wlæcce (?), an; f. Lukewarmness:--Wlæccan frigum, Germ. 397, 448.

wlæclíce; adv. Lukewarmly:--Wlæclíce tepide, enerviter, Hpt. Gl. 420, 39. For hwon segdes ðú Æcgbrihte swá gémeleáslíce and swá wlæclíce (tam negligenter ac tepide) ða ðing, ðe ic bebeád him tó secganne, Bd. 5, 9; M. 410, 33. [In Ps. Th. 148, 5 wlæclíce seems a mistake for wræclíce.]

wlæcness, e; f. Lukewarmness:--Wlæcnesse teporis (wlætnesse leporis, MS.), Wrt. Voc. ii. 50, 45. Ðý læs hé for wlæcnesse sié út áspiwen ne tepidus evomatur, Past. 58; Swt. 447, 16, 18.

wlæffetere, es; m. A stammerer, one who speaks imperfectly:--Wlæffetera uilium bauilorum, Germ. 403, 910. [Cf. Ich ne ssolde by bote a wlaffere, ne zigge þing to þe uolle, Ayenb. 262, 1. A checun mot l'un balbeye (wlaffes), Wrt. Voc. i. 173, 8. Som useþ strange wlaffyng, chyteryng, harrying & garryng, Trev. c. 59.]

wlæ-acute;ta, wlæ-acute;tta, an; m. I. nausea, loathing:--Wið spiwðan and wlæ-acute;ttan, Lchdm. i. 358, 24. Wiþ wlæ-acute;ttan, ðam men ðe hine ne lyst his metes ne líþes, ii. 62, 15. Wiþ nnluste and wlæ-acute;ttan ðe of magan cymð, 184, 5. Wlæ-acute;tan, 158, 12. Gif hwá on scipe wlæ-acute;ttan þolige, i. 206, 9. Ðone wlæ-acute;ttan ðæs magan, 204, 20. Ne yrne hé, ðe læs hé mid ðæs rynes éðgunge hwylcne wleáttan (wlæ-acute;ttan, v. l.) and sogeðan on his heortan ne ástyrige, R. Ben. 68, 3. II. what produces nausea, an object of loathing:--Óð hit gæ-acute;ð þurh eówre næsþyrlu and sí gewend tó wlæ-acute;ttan (vertatur in nauseam), Num. 11, 20. Bútan hláfe æ-acute;lc mete tó wlæ-acute;ttan byþ gehwyrfed, Coll. Monast. Th. 28, 35. Seó ofering ðé wurþ oþþe tó sáre oððe tó wlæ-acute;ttan, Bt. 14, 1; Fox 42, 16. Wlæ-acute;ttan sentina (ab omni spurcitiae sentina immunes, Ald. 10), Ánglia xiii. 28, 28. Fúlne wlæ-acute;ttan foetidam nauseam (sentinam) (the passage is: Cum falsae garrulitatis incestum velut foetidam melancholiae nauseam de recessibus falsi pectoris evomuisset, Ald. 40), Hpt. Gl. 475, 50. Wlæ-acute;tan nausiam (the gloss belongs to the passage given in the preceding), Wrt. Voc. ii. 81, 9. III. defilement, disfigurement. v. an-wlæ-acute;ta, -wláta; á-, ge-wlæ-acute;tan:--Wlæ-acute;tta deformatio (venusti capitis deformatio, Ald. 62), Hpt. Gl. 510, 6. [Þu miht mid wlate þe este bugge, O. and N. 1506.]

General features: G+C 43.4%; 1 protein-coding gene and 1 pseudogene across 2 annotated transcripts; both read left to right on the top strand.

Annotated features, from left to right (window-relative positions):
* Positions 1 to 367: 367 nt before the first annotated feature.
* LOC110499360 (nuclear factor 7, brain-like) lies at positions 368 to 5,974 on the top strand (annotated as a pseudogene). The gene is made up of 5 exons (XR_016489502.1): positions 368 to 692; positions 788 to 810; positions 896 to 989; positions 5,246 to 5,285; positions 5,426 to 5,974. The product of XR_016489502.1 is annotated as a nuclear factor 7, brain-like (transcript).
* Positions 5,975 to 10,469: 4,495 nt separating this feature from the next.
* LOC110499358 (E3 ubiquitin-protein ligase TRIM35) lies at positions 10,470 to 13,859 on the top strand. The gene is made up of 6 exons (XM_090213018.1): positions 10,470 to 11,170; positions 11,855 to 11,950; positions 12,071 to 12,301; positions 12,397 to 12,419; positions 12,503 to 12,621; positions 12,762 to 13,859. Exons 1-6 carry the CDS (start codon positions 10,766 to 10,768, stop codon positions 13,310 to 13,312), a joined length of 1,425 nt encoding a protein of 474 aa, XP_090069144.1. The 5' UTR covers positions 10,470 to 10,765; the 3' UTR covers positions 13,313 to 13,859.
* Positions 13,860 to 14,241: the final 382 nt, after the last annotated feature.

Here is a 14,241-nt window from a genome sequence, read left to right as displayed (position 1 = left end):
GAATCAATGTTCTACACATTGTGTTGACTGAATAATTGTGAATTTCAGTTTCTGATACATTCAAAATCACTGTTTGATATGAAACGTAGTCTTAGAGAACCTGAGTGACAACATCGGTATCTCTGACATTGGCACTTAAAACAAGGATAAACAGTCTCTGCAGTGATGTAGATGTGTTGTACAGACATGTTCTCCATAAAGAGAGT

wlæ-acute;tan. v. á-, ge-wlæ-acute;tan.

wlæ-acute;tung, e; f. I. sickness, nausea:--Mid micelre wlæ-acute;tunge gewíteþ ðæt sár on weg, Lchdm. i. 80, 14 note. v. morgen-wlæ-acute;tung, Lchdm. iii. 44, 19. II. defilement, disfigurement. v. wlæ-acute;ta, III:--Wléttuncg deformatio, Hpt. Gl. 510, 6.

wlanc; adj. I. proud, high-spirited, bold. v. wlencu, I:--Wlanc Wedera leód, Beowulf, Beo. Th. 687: B. 341. Wlonc hæleþ, 668; B. 331. Wæterþisa wlonc, Exon. Th. 363 7; Wal. 50. Ðæ-acute;r wlanc manig on stæðe stódon, Elen. Kmbl. 461; El. 231. Duguþ eal gecrong wlonc, Exon. Th. 291, 10; Wand. 80. Hé hæfde Higeláces hilde gefrunen, wlonces wígcræft, Beo. Th. 5898; B. 2953. Wlance þegenas, unearge men, Byrht. Th. 137, 53; By. 205: Cd. Th. 188, 19; Exod. 170. Wlance wígsmiðas, eorlas árhwate, Chr. 937; Erl. 115, 21. Men módum wlonce, Exon. Th. 325, 4; Víd. 106. Hé in healle wæs wended wloncra folmum, 441, 17; Rä. 60, 19. Plega wlancum, ðæ-acute;r wigan sittaþ, Runic pm. Kmbl. 342, 5; Rún. 14. I a. applied to animals:--On wlancan ðam wicge, Byrht. Th. 138, 54; By. 240: Exon. Th. 489, 13; Rä. 78, 7. Sum sceal wildne fugel wloncne átemian, hafoc on honda, 332, 15; Vy. 85. II. in an unfavourable sense, proud, bold, arrogant, haughty, insolent. v. wlencu, II:--Hé (a dog) leánaþ grimme ðe hine wloncne weorþan læ-acute;teþ, Exon. Th. 434, 13; Rä. 51, 10. Ða wlanca[n] scamléstan frontosam (elationis) impudentiam, Hpt. Gl. 526, 5. Tó manege weorðaþ tó wlance and ealles tó rance and tó gylpgeorne erunt homines elati, superbi (2 Tim. 3, 1), Wulfst. 81, 15: L. I. P. 14; Th. ii. 322, 12. Ne wlance (elati) synd eágan míne, Ps. Spl. 130, 1. Wlancra (wancla, MS.) manna protervorum, Hpt. Gl. 526, 70. Óð ðæt wlance (the Egyptians) forsceáf mihtig engel, Cd. Th. 190, 25; Exod. 204. III. proud, elate, exultant:--Se ðe áh lífes wyn, wlonc and wíngál, Exon. Th. 307, 25; Seef. 29: 478, 2; Ruin. 35. Hé mid gáre stang wlancne wícing, ðe him ða wunde forgeaf, Byrht. Th. 135, 56. IV. splendid, great, high, august, magnificent, rich. v. wlencu, III:--Welig &l-bar; wlonc diues, Lk. Skt. Lind. 12, 21: 16, 22. Wlonc dives . . . ðe wlonca divitem, Mt. Kmbl. Lind. 19, 23, 24. Summ monn wlong quidam homo dives, 27, 57. Ðú, weliga, ðínne Drihten ne lufadest . . . Hwæt, wéndest ðú, wlanca, gif ðú mé sealdest ówiht ðínes, ðæt ðé ðonne wæ-acute;re ðín woruldgestreón gelytlad? Wulfst. 260, 18. Wereda Wuldorgifa, wlanc and éce God great and eternal, Hy. 10, 48. Se wlonca dæg the great and terrible day of the Lord, Exon. Th. 448, 7; Dóm. 50. Monnes wloncas (wlonches, Rush.) lond hominis diuitis ager, Lk. Skt. Lind. 12, 16. Of beád ðæs wlonces de mensa diuitis, 16, 21. Se Hæ-acute;lend cwæð tó ðam wlancan: 'For hwí wæ-acute;re ðú swá fæsthafol mínra góda, ðe ic ðé sealde?' Wulfst. 258, 12. Ðam wlancan to the great king (Nebuchadnezzar), Cd. Th. 221, 30; Dan. 96. Ða ðe heora yldran on worolde ne wurdan welige ne wlance þurh woroldglænge those whose